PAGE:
February 5th, 2016
As of 2/1/16 The New Blog can be found at http://charlievanhecke.com/
Topics: The Link between Attitude, Motivation and Goal Setting
Recent feedback suggests that people like stimulating situations with practical solutions. First, I’m going to tell you about a friend who built his dream house. This real life story highlights the role of visualization, belief and persistence in goal attainment.
Then we’ll borrow from Peter Drucker’s famous management theory and apply our version, both to losing weight, and then to resolving a business’s cash flow problem. The objective is to apply S.M.A.R.T. goals to personal and professional accomplishment.
Finally, we’ll do a simple exercise that can really open up your own goal-setting process. You may be able to apply the same ideas and techniques to building your own future.
These stories prove that success requires a positive attitude, drive and organization. There are real ‘how to’ steps and skills to help your development. Make sure that you sign up for the blogs so that you get all the content sent directly to your personal email account!
January 2nd, 2012
Dan Pink’s DRIVE jumps on motivation and rides it like a motorcycle on a mountain road. There are twists and turns, but the more you ride, the hotter it gets. You know that feeling of freedom, raw excitement and the sheer rush of being alive. Oh – haven’t felt that way in a while?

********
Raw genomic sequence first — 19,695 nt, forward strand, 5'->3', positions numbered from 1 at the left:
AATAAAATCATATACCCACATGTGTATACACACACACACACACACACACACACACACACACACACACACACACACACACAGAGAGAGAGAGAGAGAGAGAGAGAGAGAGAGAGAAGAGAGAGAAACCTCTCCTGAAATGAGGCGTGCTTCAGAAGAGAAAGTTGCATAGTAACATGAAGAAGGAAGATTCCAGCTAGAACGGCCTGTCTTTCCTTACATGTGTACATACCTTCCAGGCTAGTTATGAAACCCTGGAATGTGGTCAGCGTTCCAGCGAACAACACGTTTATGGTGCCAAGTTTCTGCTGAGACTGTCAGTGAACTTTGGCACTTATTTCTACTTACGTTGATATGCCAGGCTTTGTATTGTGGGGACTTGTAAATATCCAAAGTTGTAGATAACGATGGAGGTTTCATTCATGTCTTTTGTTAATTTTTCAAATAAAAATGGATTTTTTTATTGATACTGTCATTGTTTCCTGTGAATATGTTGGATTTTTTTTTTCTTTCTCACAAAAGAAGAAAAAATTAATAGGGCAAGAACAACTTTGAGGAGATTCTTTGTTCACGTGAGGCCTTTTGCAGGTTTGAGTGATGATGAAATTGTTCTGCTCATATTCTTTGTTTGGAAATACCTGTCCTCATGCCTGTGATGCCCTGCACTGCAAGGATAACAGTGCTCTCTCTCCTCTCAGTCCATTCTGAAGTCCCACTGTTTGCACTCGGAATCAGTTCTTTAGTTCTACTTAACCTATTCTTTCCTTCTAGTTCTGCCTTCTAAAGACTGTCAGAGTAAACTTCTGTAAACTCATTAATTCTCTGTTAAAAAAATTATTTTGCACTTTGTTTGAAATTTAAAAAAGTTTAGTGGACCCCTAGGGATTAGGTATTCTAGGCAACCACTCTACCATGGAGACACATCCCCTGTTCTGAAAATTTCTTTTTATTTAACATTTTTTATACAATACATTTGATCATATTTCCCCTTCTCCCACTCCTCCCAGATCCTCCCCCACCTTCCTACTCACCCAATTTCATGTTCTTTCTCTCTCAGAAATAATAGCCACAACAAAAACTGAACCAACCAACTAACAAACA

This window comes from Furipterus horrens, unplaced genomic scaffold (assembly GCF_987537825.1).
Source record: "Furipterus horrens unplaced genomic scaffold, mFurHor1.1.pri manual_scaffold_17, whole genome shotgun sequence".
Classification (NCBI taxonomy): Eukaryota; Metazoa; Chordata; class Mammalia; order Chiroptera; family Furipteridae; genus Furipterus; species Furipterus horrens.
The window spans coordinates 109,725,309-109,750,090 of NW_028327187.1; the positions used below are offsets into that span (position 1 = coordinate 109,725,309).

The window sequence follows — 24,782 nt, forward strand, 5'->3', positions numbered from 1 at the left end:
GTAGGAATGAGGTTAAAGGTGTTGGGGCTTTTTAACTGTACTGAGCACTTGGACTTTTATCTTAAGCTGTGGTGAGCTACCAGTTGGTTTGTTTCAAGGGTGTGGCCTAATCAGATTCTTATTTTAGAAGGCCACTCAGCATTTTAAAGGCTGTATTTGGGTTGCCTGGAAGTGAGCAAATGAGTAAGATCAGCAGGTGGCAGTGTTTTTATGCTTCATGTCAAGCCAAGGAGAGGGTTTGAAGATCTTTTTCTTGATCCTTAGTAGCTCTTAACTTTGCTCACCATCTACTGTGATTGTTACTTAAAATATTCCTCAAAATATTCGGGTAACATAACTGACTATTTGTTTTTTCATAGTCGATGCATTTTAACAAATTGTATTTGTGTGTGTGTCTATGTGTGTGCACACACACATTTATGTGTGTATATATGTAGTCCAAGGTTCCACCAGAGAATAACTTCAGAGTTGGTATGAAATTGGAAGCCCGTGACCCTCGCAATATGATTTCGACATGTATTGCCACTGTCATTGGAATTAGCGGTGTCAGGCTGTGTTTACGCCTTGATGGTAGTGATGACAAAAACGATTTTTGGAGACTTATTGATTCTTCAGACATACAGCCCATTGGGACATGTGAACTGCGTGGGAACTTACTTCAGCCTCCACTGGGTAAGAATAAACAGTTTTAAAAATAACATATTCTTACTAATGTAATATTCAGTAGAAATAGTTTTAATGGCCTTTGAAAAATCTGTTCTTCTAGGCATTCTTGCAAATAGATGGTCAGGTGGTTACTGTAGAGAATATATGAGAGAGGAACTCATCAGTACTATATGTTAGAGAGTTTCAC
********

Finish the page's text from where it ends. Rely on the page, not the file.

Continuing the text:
It may be that your organization, team or family is using extrinsic motivation (carrot and stick) to motivate team members. You may want to pick up DRIVE and upgrade yourself up to Mr. Pink’s three elements of intrinsic motivation:
While the book was written for workplace teams, the concepts can be applied to home, physical fitness, charity and any other dimension of your life. First, autonomy means that you have the freedom to make decisions. Mastery means that you are striving to conquer an area of interest, skill or subject. Don’t forget purpose, knowing ‘why’ you get up every day!
Re-wire yourself to ‘Positive’
One of my favorite quotes from the book is that positive psychology has “reoriented the study of psychological science away from the previous focus on malady and dysfunction and toward well-being and effective functioning.” In other words, study the well-adjusted, successful people if you want to be happy, healthy, wealthy and wise. Look at the habits of high performing people and replicate these behaviors. Trace the behaviors back to values, morals and internal beliefs. Set your compass to a positive outlook based on autonomy, mastery and purpose. If you like these ideas – read Drive by Dan Pink. I’ve barely scratched the surface and every one of my friends and associates that read this book felt like there was renewed energy in their personal and professional lives.
 Drive. Pink. Penguin Books. 2009. P 73
September 12th, 2011
Two leadership attributes are prioritization and organization. Here are some questions that I ask myself at the beginning of every week:
- What are my goals this week?
- What are the priorities?
- What needs to happen and why?
You may be a job seeker or the C.E.O of a major Corporation – but one simple truth still applies. Life without goals is a life without purpose. Purpose fuels motivation – so identify those goals and priorities early in the week. Then, make it happen!
There are action items that usually carry-over from the week before, so it pays to be organized with a task list.
- This is a coping mechanism for busy people – because items can be put aside and ‘stored for